In brief: Windows 11 Pro ships with a security feature that could severely hamper your solid-state drive's performance. Fortunately, it is easy enough to turn off but some might not even know it is enabled by default.

BitLocker encryption in Windows 11 Pro is designed to safeguard data and ensure it is only accessible by authorized individuals, but it comes with a steep performance penalty. To find out how much of an impact it could have, Tom's Hardware recently conducted tests under three scenarios: unencrypted (no BitLocker), software-enabled BitLocker (the Windows 11 Pro default), and hardware-based BitLocker.

The crew used a 4 TB Samsung 990 Pro SSD running Windows 11 Pro (22H2, with all patches installed) paired with an Intel Core i9-12900K and 32 GB of DDR4 RAM for testing.

In PCMark 10's storage benchmark, the software-enabled BitLocker configuration resulted in a 20 percent slowdown over the hardware variant and no encryption. A similar slowdown was observed in Crystal Disk Mark's random read test, and in the random write test, Tom's saw a massive 45 percent performance hit. In DiskBench's 50 GB copy transfer test, the software-enabled BitLocker setup was 11 percent slower.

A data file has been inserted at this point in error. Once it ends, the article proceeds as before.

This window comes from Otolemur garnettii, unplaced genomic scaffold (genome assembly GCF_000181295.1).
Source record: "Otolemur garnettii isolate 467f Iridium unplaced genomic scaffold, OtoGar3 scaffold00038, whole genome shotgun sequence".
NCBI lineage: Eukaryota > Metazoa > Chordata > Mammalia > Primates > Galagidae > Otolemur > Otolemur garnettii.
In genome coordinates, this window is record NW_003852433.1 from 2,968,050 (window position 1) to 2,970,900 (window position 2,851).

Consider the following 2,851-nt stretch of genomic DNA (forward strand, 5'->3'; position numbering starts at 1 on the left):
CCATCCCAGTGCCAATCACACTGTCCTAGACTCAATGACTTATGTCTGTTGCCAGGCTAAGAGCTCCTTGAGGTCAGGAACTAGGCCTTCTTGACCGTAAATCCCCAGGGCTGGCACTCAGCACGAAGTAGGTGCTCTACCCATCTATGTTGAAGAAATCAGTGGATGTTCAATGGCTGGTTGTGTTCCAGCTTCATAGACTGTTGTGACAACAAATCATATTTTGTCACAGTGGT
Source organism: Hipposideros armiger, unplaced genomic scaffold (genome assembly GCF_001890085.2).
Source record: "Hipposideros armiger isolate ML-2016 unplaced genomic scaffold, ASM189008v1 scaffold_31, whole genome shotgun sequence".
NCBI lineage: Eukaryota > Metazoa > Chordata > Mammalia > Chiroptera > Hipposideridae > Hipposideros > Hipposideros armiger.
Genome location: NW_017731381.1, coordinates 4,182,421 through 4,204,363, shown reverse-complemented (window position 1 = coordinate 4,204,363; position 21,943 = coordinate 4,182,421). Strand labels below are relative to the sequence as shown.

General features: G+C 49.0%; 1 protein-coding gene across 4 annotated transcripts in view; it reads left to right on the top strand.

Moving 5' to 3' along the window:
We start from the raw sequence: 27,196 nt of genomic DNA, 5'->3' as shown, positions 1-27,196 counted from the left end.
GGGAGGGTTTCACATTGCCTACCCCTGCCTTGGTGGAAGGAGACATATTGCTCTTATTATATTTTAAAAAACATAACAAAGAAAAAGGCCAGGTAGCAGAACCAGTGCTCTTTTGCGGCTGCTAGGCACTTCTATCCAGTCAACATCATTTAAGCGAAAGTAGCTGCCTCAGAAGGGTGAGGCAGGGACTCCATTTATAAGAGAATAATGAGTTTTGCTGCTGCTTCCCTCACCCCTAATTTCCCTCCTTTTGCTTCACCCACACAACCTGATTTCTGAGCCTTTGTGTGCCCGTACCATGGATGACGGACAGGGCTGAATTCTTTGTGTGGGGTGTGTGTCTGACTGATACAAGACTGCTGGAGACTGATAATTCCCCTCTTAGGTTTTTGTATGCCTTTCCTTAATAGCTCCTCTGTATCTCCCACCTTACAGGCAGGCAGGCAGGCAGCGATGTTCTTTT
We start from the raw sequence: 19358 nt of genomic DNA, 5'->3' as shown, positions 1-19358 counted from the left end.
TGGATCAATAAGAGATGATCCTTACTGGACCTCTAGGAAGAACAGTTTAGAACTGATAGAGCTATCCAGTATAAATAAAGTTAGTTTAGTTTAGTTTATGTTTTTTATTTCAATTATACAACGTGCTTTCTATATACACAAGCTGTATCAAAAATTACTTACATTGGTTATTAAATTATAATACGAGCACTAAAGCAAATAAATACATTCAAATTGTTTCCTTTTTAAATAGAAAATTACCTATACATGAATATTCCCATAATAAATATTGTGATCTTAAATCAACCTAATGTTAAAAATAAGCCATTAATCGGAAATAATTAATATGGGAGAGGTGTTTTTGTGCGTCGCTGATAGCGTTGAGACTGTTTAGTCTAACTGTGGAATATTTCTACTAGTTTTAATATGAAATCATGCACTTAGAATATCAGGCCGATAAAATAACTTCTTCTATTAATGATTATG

The good news is that the hardware-based setup performed in line with not having any encryption running at all. If you insist on having encryption, that would certainly be the way to go.

The full slate of test results can be found over on Tom's Hardware for those that want to learn more. They also outline how to tell if you have encryption running and how to disable it if you do. In short, if you are running Windows 10 Pro, it probably isn't enabled; if you are on Windows 11 Home, it won't be enabled; if you have Windows 11 Pro, check because it probably is enabled.

It's also worth noting that your mileage will vary depending on what drive and CPU you are running. A chip that's significantly less powerful than the Intel Core i9-12900K Tom's Hardware used could perform even worse.